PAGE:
Mapping of current induced magnetic fields in the human brain using ultrahigh field magnetic resonance imaging

Fróði Gregersen

Research focus 
The project aims to map the conductivity of brain tissue by measuring weak current-induced fields in the brain using a 7 tesla MR scanner. Recently, the group was the first ever to demonstrate a robust method for this conductivity mapping on a 3 tesla scanner, and the project will adapt and advance these results to ultra-high field MR. 

7 tesla MR has double the signal strength and will therefore improve the conductivity measurements, but it also poses other significant challenges that have to be overcome. This includes shorter RF wavelength causing safety concerns for the current injection system, higher sensitivity to motion, and field inhomogeneity issues. 

The project involves a 9-month research secondment at State Key Laboratory of Brain and Cognitive Sciences, Institute of Biophysics, Beijing, who is a partner in the project.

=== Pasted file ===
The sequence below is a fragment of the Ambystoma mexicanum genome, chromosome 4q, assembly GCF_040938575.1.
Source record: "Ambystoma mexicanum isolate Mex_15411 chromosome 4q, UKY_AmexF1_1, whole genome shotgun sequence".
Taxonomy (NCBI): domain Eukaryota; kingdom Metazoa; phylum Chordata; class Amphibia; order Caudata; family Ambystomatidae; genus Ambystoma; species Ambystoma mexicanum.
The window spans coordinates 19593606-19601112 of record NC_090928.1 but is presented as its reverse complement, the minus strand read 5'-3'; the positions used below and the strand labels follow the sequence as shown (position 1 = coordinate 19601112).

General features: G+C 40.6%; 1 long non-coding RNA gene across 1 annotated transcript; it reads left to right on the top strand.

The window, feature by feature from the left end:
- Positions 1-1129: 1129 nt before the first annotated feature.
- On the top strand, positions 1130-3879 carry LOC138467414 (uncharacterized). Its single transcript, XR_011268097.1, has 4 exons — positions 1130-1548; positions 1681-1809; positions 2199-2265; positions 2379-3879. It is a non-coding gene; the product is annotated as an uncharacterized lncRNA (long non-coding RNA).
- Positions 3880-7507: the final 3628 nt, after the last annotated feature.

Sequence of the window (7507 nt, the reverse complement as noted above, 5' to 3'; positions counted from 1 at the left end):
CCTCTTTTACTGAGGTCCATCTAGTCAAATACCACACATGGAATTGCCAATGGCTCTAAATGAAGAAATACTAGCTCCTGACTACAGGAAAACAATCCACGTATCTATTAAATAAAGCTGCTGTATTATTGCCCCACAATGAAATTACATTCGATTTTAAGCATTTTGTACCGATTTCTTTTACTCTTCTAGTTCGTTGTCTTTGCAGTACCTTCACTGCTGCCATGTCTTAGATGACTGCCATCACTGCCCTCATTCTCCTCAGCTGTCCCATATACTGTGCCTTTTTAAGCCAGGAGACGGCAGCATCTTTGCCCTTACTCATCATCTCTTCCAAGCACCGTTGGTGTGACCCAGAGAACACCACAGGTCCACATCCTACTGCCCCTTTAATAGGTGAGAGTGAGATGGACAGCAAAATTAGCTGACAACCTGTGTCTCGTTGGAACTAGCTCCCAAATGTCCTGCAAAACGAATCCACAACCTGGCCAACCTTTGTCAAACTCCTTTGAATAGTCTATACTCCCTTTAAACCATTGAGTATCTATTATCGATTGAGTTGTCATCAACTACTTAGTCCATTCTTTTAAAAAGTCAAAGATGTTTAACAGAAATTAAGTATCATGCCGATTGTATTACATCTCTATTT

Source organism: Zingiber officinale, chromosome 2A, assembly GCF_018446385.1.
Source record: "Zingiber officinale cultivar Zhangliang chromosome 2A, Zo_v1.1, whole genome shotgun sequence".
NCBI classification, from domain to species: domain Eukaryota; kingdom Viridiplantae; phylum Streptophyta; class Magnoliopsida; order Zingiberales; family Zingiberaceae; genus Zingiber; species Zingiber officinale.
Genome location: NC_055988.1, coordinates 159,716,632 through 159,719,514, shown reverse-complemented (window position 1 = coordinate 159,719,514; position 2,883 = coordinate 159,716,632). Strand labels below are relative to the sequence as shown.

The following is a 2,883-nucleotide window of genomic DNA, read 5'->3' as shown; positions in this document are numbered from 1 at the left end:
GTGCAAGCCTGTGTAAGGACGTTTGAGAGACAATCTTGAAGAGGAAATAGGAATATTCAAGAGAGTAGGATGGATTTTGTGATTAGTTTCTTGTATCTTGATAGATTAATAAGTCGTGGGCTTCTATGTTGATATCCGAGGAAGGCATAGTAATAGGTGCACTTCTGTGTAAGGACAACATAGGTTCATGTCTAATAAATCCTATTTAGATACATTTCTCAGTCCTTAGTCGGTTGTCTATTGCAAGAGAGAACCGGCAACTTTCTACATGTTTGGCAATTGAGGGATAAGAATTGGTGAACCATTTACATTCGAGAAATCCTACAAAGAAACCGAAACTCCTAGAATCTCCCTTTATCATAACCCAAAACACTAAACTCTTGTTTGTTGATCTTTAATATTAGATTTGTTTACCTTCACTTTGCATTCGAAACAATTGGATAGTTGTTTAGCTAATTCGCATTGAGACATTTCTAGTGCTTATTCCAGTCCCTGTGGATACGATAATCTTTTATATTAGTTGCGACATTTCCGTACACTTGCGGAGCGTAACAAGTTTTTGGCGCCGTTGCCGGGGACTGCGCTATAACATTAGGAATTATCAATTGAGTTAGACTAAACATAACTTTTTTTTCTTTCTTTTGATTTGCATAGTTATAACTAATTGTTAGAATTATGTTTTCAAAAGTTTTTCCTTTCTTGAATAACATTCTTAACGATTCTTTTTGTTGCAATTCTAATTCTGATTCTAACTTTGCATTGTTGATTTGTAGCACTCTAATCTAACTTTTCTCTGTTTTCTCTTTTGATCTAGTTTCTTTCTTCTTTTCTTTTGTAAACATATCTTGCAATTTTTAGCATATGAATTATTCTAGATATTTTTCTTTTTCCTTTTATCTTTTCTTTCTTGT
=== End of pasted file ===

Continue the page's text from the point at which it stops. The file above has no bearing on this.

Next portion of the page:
Overcoming these challenges is expected to enable MR electrical impedance tomography (MREIT) as a new tool for improving cancer diagnostic. It is expected to provice sufficient measurement quality to allow MREIT in patients. Furthermore, mapping the conductivity of the brain has many applications both clinically and in neuroscience research, such as making individualized head models to improve the accuracy of transcranial brain stimulation and electro- and magnetoencephalography.

Scientific output 
Find Fróði's publications at DTU's online research database ORBIT

The project is funded by Sino-Danish Center and carried out in collaboration with Institute of Biophysics, Beijing, China.

Assoc Prof Lars G. Hanson, Assoc Prof Axel Thielscher and Prof Rong Xue.

Project period 
September 2018 - August 2021





Frodi Gregersen
PhD student
DTU Health Tech
27 NOVEMBER 2020